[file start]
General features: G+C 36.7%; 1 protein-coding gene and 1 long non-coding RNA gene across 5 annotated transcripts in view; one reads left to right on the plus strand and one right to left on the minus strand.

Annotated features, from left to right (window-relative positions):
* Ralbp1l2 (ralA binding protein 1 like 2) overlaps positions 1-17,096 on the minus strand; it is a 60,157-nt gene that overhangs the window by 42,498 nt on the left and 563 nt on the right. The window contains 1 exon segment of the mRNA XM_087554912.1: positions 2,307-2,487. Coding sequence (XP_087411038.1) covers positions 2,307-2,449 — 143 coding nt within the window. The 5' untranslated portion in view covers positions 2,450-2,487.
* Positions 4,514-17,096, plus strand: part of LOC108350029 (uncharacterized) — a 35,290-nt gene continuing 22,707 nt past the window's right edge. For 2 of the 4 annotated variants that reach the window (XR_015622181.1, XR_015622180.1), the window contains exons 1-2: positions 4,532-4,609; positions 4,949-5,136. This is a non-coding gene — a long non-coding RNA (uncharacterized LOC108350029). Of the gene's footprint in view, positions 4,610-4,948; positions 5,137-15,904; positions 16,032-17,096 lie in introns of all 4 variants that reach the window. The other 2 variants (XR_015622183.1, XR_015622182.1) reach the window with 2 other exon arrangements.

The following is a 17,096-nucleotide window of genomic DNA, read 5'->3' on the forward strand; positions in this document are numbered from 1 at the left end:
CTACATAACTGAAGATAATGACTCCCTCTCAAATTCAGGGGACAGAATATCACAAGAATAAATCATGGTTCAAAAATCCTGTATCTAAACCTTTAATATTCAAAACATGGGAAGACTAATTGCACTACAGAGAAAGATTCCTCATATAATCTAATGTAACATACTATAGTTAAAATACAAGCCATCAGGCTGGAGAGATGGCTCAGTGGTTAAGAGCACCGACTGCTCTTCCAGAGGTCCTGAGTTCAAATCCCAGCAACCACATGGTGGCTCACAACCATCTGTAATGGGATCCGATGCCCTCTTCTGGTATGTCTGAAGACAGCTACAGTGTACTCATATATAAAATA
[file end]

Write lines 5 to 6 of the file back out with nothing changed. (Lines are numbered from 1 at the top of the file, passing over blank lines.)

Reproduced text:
The following is a 17,096-nucleotide window of genomic DNA, read 5'->3' on the forward strand; positions in this document are numbered from 1 at the left end:
CTACATAACTGAAGATAATGACTCCCTCTCAAATTCAGGGGACAGAATATCACAAGAATAAATCATGGTTCAAAAATCCTGTATCTAAACCTTTAATATTCAAAACATGGGAAGACTAATTGCACTACAGAGAAAGATTCCTCATATAATCTAATGTAACATACTATAGTTAAAATACAAGCCATCAGGCTGGAGAGATGGCTCAGTGGTTAAGAGCACCGACTGCTCTTCCAGAGGTCCTGAGTTCAAATCCCAGCAACCACATGGTGGCTCACAACCATCTGTAATGGGATCCGATGCCCTCTTCTGGTATGTCTGAAGACAGCTACAGTGTACTCATATATAAAATA